“Why supporting families is crucial to protecting the best interests of the child” – International Day of Families
The International Day of Families (15th of May) is an important opportunity to recognize the crucial importance of supporting parents in their nurturing and caring role.
Children’s experience of family life is probably the single most important factor in their well-being and development. Even as a growing proportion of children’s lives is spent outside the family home, it is family relationships that enable, or indeed hinder, children’s ability to flourish.
Family and parenting support is central to the pursuit of realizing children’s rights and promoting well-being across Europe. Ultimately, parents carry responsibility for their children’s care. They need the financial means, time and support necessary to do so effectively. This requires that society values and supports parents in their nurturing and caring role, but the challenge is how to support families who are struggling in a way that is non-judgmental and empowering in its approach.
A wider tendency in society wants to demonize and punish ‘bad’ parents. But the reality is never quite so simple. The solutions lie in supporting families early – before and after childbirth –, engaging with parents so they feel listened to and empowered, and ensuring all families are able to live dignified lives and take responsibility for caring for their children.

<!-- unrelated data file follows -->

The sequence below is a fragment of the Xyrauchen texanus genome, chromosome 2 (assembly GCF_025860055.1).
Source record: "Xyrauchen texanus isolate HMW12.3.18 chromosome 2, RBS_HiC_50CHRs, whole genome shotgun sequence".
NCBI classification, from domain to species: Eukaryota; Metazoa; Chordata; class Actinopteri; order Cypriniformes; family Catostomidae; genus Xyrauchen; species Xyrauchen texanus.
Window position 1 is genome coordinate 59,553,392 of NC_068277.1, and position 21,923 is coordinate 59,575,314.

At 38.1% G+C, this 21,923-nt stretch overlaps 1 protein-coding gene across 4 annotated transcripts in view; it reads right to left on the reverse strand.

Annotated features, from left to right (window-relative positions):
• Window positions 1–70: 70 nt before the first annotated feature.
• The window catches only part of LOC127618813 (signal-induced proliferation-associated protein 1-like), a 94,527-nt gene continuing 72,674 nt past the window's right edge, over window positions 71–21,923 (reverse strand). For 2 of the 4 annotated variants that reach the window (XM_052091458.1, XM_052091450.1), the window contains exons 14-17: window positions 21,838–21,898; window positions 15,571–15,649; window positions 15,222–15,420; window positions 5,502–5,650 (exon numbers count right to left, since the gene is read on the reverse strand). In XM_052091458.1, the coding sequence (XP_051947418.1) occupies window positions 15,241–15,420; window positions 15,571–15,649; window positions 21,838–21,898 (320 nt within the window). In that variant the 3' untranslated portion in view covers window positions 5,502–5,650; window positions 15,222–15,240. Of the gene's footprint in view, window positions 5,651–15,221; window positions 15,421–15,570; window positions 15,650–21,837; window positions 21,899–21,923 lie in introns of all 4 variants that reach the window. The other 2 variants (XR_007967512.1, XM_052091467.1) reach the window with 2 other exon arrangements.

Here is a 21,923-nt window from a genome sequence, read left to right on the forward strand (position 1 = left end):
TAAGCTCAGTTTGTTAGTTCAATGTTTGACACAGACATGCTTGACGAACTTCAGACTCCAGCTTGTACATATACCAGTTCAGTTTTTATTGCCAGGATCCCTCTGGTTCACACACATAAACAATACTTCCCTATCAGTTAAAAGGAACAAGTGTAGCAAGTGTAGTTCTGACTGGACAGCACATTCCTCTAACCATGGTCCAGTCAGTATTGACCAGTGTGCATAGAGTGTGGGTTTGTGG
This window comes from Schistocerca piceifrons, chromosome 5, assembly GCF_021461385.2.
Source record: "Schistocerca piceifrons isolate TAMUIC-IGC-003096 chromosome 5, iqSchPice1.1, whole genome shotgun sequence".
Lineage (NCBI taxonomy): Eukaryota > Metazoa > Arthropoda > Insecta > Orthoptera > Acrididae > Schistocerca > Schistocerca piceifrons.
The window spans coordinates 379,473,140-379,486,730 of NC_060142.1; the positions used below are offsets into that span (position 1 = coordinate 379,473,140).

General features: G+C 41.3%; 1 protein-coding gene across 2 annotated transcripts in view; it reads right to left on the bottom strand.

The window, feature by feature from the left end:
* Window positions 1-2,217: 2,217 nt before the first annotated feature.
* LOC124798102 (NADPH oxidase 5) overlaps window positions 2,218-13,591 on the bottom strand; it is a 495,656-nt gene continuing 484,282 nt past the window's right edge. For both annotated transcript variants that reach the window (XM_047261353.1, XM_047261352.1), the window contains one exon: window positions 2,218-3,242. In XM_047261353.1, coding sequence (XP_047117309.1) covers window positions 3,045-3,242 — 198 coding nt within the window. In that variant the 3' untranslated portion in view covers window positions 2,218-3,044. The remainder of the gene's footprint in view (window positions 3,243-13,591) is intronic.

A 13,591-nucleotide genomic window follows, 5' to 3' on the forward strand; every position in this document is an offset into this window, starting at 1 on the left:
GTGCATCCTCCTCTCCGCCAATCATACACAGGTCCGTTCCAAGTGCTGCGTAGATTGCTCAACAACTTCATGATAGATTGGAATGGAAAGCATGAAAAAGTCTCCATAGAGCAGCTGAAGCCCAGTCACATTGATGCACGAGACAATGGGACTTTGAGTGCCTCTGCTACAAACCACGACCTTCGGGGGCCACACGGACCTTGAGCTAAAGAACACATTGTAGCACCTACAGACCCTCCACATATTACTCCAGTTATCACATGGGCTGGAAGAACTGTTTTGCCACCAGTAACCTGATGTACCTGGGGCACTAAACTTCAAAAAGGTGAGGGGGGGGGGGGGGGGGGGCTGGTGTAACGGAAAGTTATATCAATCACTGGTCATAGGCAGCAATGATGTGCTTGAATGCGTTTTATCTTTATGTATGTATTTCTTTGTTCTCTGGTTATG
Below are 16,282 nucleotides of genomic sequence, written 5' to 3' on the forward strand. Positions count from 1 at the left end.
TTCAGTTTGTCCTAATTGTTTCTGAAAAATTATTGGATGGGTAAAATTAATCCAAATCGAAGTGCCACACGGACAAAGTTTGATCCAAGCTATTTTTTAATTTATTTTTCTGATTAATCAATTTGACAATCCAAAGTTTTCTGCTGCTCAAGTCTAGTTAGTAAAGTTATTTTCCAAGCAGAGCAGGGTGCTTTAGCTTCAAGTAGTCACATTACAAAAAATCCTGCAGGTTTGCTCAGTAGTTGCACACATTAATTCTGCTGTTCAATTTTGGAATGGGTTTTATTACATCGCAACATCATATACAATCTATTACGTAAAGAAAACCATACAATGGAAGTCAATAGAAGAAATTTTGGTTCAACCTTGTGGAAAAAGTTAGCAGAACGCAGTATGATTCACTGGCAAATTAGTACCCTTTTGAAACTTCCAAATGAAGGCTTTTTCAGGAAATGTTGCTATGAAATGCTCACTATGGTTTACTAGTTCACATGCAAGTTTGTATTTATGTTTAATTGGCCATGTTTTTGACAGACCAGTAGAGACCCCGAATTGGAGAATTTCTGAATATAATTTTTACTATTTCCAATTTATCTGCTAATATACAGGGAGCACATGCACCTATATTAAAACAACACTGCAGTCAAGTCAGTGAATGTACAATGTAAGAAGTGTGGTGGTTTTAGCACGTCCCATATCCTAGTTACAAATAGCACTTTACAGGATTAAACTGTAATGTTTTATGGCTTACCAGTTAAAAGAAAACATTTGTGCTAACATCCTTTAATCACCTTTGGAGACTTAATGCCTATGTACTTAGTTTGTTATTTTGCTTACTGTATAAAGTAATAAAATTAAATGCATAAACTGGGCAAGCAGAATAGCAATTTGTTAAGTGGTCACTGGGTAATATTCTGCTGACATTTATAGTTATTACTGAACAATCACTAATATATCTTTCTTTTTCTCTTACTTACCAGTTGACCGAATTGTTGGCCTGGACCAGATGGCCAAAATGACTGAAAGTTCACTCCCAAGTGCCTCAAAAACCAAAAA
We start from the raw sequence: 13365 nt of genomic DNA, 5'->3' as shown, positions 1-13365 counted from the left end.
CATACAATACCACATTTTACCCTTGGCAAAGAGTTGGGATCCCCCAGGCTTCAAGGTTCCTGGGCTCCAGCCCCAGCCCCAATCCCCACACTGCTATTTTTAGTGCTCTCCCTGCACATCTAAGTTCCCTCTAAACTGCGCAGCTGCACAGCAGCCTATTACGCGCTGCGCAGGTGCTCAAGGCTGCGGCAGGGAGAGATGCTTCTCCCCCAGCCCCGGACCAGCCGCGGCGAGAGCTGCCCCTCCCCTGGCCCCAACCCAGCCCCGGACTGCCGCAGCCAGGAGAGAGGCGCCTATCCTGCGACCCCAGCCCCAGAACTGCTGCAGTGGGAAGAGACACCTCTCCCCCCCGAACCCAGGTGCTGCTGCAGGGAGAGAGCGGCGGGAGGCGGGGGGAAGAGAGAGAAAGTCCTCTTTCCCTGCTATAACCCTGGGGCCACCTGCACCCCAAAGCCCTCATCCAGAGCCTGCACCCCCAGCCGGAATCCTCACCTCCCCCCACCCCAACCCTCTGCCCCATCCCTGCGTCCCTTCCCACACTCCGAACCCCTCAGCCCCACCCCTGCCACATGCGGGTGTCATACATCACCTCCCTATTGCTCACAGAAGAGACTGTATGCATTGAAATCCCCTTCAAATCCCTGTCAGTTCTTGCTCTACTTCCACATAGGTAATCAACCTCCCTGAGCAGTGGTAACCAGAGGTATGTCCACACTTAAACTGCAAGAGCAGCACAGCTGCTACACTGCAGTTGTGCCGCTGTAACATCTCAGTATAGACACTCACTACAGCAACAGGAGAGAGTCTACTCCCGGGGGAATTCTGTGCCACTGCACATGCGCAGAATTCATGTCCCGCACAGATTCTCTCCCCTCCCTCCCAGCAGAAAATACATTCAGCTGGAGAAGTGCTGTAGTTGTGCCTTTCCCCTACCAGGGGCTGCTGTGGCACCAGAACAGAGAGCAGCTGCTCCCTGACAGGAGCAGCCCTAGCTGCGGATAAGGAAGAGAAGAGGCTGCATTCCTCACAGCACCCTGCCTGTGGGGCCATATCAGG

Investment in family support to prevent children being removed from their parents is still weak or non existent. Social workers have excessive case loads, poor training and low pay resulting in an inability to support struggling families. Poverty remains a root cause of children being placed in care.
Supporting and strengthening families most in need is crucial for tackling child poverty and breaking the intergenerational transmission of disadvantage. It is the responsibility of governments to create a sustainable social welfare which prevents poverty and creates crucial safety nets for vulnerable children and families. Financial support must be coupled with services and proactive and preventive welfare and protection policies.
We, at Eurochild, are exploring the possibility of an action research project focused on evaluating the impact that social protection policies have on children and their families and the ways in which these policies work to lift children out of poverty. Using a participatory approach and through direct engagement with children and young people, Eurochild would like to build capacity within the children’s sector to promote a child right’s approach to welfare and activation policies. Fighting discrimination and stigma surrounding public perception of social protection and families who receive it is also crucially important.
On the International Day of Families, the situation of 100,000s of children arriving in Europe from war cannot be far from our minds. The pressure on care and support systems in both transit and receiving countries is huge. Protecting the best interest of the child, including reconnecting and supporting families, remains our ultimate compass.
Our political leaders must respond proactively and compassionately by investing in infrastructure and support for families, communities, professionals and volunteers.
Eurochild Senior Policy Coordinator – Policy, Practice and Research